Cultural aspects of cattle: Part Two…lobola/dowry a universal practice


ALL too often, as indigenous African people, we are upbraided by the West, especially NGOs, who feel duty-bound to denigrate our cherished and long-standing customs of lobola/ roora.
Yet, bride price or ‘dower/dowry’ is not uncommon in many Western countries; in point of fact, a woman without some form of dowry (lobola/roora), was unlikely to marry.
In many instances, failure to provide the customary or agreed-upon dowry was cause for a potential marriage to be negated; this was highlighted in William Shakespeare’s well-known play King Lear.
In the play, a suitor of King Lear’s daughter refused to marry her on learning that the king did not intend to give her a dowry.
Likewise, in the play Measure for Measure, the fated couple’s prenuptial shenanigans were brought about by family wrangles over the betrothal’s dowry.
A dowry is variously described as an endowment, bequest, legacy, birthright or inheritance.
It is the giving of property to a daughter by living parents (inter vivos) on her marriage; rather than as inheritance upon death (mortis causa) and is part of a girl’s inalienable heritage.
Given that a family’s property was often earmarked to be divided equally between sons only, a dowry was the only way assets could be transferred to a daughter.
The custom of bride price arose mainly in pastoral societies where manual work was indispensable, such as in sub-Saharan Africa where land was abundant and manual work was essential for the clan’s survival; bride wealth occurred and dominated.
In many societies, a dowry constitutes a form of ‘conjugal fund’ to provide an element of financial security against a negligent husband or in cases of widowhood. It may also go to provide for her children; though the husband may use and profit from it during the marriage.
Western dowries included fine clothing, linen, jewelry (mainly gold jewelry as in India) and, frequently, immovable property.
At times, dowry helped towards the establishment of the connubial household and included furnishings such as bedding, linen and other furniture.
Today, dowry can also include electrical appliances, radios, television sets and other modern-day paraphernalia; including luxury vehicles which is not uncommon in Zimbabwe.
In Zimbabwe, this dowry is culturally accepted as ‘roora’ or ‘lobola’ by the two main indigenous groups.
It is traditionally given to the bride’s family as a purely symbolic gesture of acknowledgement rather than a form of ‘payment’.
Traditionally, cattle are given (or paid), not simply to the head of the girl’s family, but to the extended family group, in gratitude for her hand in marriage and as a gesture of recompense for the likely loss of her labour.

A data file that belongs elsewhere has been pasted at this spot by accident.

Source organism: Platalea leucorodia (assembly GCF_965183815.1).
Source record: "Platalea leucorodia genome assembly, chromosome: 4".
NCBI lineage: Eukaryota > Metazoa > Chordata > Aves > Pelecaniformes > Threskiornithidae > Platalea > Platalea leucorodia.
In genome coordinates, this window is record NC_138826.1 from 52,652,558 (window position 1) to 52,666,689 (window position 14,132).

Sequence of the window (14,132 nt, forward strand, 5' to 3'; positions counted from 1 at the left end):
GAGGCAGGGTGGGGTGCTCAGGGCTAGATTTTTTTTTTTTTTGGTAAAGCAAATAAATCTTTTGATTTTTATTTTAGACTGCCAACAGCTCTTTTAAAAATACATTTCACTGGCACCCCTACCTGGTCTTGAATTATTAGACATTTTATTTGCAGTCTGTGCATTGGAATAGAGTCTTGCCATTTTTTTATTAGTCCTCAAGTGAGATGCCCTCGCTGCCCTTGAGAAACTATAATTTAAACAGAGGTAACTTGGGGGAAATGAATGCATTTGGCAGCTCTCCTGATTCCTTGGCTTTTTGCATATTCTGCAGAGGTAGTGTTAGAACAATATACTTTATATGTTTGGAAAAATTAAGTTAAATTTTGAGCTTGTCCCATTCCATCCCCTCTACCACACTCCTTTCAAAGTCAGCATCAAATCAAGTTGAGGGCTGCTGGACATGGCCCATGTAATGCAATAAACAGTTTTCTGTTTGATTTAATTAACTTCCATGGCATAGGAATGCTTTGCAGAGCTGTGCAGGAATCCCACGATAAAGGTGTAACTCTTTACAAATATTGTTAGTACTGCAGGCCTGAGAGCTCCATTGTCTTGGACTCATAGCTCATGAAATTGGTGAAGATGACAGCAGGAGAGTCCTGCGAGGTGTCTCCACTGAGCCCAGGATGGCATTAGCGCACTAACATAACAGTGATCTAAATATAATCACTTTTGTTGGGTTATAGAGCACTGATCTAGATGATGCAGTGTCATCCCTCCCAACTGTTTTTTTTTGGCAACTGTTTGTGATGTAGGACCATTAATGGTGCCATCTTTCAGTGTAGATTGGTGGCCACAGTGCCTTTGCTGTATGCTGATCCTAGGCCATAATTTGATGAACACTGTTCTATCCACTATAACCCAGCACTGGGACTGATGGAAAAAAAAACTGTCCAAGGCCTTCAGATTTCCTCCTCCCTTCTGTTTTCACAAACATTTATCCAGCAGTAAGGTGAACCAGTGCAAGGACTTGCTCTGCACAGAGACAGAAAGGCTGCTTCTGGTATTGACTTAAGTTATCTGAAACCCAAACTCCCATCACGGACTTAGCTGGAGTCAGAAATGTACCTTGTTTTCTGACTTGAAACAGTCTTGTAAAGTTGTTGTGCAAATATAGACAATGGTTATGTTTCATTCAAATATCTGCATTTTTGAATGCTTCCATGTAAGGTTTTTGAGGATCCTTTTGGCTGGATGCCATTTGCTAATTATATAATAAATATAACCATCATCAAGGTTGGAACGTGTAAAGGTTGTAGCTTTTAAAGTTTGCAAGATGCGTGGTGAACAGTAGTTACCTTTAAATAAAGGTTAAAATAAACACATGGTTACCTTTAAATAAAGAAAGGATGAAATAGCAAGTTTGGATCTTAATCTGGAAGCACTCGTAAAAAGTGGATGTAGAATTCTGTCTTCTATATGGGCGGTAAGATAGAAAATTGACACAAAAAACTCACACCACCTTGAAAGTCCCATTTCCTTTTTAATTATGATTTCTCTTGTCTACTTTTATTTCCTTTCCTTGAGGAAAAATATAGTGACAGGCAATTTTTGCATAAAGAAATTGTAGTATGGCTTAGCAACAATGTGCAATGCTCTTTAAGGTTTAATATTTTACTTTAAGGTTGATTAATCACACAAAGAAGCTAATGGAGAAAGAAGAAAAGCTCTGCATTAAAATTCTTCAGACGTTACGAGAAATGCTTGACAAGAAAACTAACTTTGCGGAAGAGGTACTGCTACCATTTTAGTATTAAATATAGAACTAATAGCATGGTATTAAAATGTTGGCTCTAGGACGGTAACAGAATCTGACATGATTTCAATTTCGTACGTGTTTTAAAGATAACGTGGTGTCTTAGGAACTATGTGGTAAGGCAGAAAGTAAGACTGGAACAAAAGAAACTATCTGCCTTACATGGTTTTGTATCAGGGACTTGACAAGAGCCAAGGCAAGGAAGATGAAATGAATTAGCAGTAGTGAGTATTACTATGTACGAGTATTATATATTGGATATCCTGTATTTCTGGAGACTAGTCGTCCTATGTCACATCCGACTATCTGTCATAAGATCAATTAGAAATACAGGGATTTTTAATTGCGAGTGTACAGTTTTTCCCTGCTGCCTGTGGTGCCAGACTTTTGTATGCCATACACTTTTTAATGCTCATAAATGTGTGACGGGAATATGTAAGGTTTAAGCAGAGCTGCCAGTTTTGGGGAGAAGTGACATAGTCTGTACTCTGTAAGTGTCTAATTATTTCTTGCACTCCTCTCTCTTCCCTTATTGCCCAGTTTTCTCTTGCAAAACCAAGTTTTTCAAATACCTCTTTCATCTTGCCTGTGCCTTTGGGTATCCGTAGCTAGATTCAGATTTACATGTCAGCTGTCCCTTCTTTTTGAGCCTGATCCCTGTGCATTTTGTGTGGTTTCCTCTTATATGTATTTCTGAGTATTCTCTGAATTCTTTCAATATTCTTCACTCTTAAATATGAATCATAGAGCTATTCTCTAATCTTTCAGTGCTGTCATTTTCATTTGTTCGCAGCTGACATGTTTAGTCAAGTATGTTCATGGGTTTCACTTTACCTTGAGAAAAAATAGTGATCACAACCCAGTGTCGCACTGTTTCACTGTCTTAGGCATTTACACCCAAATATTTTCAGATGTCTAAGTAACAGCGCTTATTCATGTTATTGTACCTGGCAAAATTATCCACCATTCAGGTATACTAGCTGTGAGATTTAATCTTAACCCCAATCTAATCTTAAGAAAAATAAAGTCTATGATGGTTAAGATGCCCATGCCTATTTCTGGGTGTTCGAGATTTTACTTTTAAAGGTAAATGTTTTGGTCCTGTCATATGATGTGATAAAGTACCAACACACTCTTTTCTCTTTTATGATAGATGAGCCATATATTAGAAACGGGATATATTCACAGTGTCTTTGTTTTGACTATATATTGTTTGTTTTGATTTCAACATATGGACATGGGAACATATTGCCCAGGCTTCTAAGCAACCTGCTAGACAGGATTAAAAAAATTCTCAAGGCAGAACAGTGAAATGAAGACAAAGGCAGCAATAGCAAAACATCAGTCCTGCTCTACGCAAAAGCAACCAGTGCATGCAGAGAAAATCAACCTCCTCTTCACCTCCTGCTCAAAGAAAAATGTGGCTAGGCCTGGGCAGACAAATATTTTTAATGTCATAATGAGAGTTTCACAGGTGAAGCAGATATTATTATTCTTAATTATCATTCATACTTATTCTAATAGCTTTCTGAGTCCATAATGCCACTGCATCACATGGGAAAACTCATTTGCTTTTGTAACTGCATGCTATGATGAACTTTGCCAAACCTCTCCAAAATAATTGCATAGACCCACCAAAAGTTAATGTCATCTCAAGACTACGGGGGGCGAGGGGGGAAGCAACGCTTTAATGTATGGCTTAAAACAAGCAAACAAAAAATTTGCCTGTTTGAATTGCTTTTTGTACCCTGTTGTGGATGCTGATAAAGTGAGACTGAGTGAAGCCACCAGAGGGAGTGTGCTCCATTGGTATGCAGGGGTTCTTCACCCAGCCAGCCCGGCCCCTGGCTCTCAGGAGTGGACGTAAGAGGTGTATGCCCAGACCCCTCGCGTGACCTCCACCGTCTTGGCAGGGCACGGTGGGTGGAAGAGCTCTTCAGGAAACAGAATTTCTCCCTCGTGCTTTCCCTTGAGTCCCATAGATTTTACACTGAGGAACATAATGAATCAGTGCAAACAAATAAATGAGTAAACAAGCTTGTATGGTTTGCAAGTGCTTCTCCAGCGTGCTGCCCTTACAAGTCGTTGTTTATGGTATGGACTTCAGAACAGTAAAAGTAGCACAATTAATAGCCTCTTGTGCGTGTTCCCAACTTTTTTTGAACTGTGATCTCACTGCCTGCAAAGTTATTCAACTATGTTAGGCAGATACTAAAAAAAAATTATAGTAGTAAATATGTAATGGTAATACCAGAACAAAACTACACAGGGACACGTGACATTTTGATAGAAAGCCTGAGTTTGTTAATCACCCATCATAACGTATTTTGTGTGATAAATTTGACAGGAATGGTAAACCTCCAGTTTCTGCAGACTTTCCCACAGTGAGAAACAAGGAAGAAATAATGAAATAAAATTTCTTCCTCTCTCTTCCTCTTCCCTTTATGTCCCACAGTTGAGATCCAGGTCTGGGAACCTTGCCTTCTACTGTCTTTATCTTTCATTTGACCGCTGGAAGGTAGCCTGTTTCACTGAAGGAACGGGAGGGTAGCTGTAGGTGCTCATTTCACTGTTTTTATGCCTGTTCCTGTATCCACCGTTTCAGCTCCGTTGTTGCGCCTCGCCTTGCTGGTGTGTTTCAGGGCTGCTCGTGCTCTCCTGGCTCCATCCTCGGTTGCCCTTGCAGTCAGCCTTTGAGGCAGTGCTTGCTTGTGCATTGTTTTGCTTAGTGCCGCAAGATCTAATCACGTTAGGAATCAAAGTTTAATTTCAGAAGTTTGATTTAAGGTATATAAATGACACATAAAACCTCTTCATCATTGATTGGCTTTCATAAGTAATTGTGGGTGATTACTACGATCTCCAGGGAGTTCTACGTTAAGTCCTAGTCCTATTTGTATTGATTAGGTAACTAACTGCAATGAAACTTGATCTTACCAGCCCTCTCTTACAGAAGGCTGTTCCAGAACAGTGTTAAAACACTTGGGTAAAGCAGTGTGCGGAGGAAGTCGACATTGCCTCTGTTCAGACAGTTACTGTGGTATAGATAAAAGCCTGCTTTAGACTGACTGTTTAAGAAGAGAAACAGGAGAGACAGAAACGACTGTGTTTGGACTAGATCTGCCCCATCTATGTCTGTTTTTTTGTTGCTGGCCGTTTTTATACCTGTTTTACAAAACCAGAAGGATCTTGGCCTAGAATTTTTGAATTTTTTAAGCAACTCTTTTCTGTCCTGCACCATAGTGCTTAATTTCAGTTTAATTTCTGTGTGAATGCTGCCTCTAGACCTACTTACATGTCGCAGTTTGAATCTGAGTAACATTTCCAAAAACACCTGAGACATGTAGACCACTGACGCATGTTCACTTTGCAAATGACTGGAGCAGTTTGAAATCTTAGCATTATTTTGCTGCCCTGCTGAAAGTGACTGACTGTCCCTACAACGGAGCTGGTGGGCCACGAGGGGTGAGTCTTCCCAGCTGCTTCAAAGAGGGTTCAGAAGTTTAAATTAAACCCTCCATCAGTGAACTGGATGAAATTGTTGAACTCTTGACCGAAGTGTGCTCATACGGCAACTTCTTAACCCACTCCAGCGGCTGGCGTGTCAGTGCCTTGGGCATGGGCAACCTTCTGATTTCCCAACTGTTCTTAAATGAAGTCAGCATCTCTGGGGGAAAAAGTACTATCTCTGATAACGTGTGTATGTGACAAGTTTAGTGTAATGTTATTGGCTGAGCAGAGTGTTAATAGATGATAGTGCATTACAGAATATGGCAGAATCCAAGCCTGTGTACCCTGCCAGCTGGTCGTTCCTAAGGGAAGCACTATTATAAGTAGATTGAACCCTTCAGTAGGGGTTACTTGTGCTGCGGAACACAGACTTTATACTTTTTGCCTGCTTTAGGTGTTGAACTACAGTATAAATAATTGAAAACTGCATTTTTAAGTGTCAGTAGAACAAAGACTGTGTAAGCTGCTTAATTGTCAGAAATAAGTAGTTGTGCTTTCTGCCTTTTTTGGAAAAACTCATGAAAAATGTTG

Under traditional customary law, the provision of roora/lobola is considered more than just bride price, but part of other rituals and ceremonies that make marriages possible, tangible and permanent, as well as enriching our culture.
A traditional marriage ceremony depends on the payment of roora/lobola to be valid, otherwise the marriage is not considered valid by the bride’s family.
The custom is necessary for several other reasons; for example, in the event of a woman’s death while living together, without the payment of roora/lobola, the man has no right to bury her.
Similarly, not until roora/lobola is settled is a man entitled to claim his children as his own.
In most sub-Saharan African societies, roora/lobola or bride price must first be paid in order for the couple to be given permission to marry; even in adopted Western civil ceremonies or church weddings.
Roora/lobola can vary from a token to a great sum; from a few to several herd of cattle, goats and a sum of money, depending on the family.
The cattle and goats constitute an integral part of the traditional marriage, for ceremonial purposes, during and after the original marriage ceremony.
The custom of dowry has a long history, practiced for millennia in most of Europe, Eurasia, South Asia, Africa and other societies.
This ancient custom was described in the Code of Hammurabi; the oldest available records in ancient Babylon, where both bride price and dowry are recorded as practiced for daughters who would not normally inherit from their father’s estate; they received a dowry instead, from her parents upon matrimony.
The endowment was intended to offer the bride as much security for her lifetime as her family could afford.
As is the practice with Zimbabwe’s tradition of mombe yehumai, which ensures the distribution of cattle, bride wealth ensures the distribution of property and women, which is typical in societies where property is limited.
Dowry is generally practiced in property-owning classes or landed pastoral peoples.
By giving a dowry, families not only ensure their daughter’s economic security, they also acquire the best possible husband for her and a son-in-law for themselves.
So much for lobola/roora/bride price!
Dr Tony Monda holds a PhD in Art Theory and Philosophy and a DBA (Doctorate in Business Administration) and post-colonial heritage studies. He is a writer, lecturer, musician, art critic, practicing artist and corporate image consultant. He is also a specialist art consultant, post-colonial scholar, Zimbabwean socio-economic analyst and researcher. E-mail:


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